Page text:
Notwithstanding uncertainties about spectrum and various tax cases against Vodafone India, the arm of UK's Vodafone Plc said today that it would invest another $1 billion in the country this financial year.
"We are committed and will invest another $1 billion in India in FY14 for capacity building," Marten Pieters, managing director and chief executive officer of Vodafone India, told newspersons at an event in Kolkata.
He did, however, indicate that the group would not continue to invest in India if it does not get returns from its investments.
Pieters said Vodafone India has invested Rs81,000 crore in acquisitions and another Rs55,000 crore in capital expenditure over the past six years, but the parent company has not got adequate returns so far.
"Is this fair?" he asked.
Asked about the 2G spectrum issue, he said, "We are ready to pay market related price." He elaborated that the price for the 900MHz band should be benchmarked to the1800MHz for valuation.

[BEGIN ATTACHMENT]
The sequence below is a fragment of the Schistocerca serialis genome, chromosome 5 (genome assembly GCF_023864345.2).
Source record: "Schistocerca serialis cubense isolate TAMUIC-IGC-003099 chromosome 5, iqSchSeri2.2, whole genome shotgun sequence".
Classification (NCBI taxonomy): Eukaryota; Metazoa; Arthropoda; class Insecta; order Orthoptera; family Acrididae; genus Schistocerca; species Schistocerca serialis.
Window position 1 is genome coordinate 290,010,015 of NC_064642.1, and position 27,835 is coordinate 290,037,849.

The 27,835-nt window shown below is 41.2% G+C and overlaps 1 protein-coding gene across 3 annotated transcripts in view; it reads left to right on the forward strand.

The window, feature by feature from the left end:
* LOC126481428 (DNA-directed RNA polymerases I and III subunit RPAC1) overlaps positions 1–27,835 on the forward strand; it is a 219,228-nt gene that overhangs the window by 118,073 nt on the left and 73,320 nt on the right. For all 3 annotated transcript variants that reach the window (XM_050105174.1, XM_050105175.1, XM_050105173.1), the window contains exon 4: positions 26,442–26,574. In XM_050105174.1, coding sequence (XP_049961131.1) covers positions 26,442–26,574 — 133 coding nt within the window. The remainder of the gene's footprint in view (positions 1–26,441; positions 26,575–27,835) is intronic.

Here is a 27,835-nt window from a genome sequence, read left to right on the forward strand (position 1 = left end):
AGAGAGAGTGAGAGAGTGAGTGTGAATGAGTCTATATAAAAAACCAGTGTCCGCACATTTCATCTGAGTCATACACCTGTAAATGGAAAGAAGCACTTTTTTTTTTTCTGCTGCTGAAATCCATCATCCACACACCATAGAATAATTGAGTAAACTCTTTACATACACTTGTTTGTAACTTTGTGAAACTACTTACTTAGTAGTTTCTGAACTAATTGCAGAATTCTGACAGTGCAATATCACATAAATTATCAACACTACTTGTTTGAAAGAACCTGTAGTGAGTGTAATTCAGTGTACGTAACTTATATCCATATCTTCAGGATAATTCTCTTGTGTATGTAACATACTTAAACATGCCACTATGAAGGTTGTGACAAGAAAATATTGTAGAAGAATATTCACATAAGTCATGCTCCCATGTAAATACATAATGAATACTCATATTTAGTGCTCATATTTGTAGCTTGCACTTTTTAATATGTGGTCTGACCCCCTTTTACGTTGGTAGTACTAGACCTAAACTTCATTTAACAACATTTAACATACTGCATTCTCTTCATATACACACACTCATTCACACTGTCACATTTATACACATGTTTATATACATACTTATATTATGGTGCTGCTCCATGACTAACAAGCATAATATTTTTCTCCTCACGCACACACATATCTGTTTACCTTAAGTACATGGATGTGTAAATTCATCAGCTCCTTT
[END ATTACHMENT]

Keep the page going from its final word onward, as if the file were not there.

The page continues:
On the auction system for spectrum and licence allocation, he said, "We favour auction of unused spectrum, but not for spectrum which is already in use for existing operations."
The department of telecommunications (DoT) under the telecom ministry has declined to extend Vodafone's licences for the lucrative Delhi, Mumbai and Kolkata service areas, which are due to expire in 2014.
Asked what solutions the company wanted, Pieters said the government should not differentiate between 800MHz (CDMA) and 900MHz spectrum pricing and offer a level playing field.
He ruled out a public offer by Vodafone India unless uncertainties for the company end. "We all need a more favourable environment," he said.
Reacting to the Supreme Court's recent restrictions on sharing of 3G spectrum, he said, "We think we are entitled to roaming pacts, though the government clearly thinks that we are not. The matter is in court. Let's see how it unfolds."
He also said Vodafone is none too keen on rolling out 4G services in India soon.
"It's too early for 4G. This is a natural transition for 3G, but it also depends on the penetration of smart phones and spectrum allocation," Pieters said.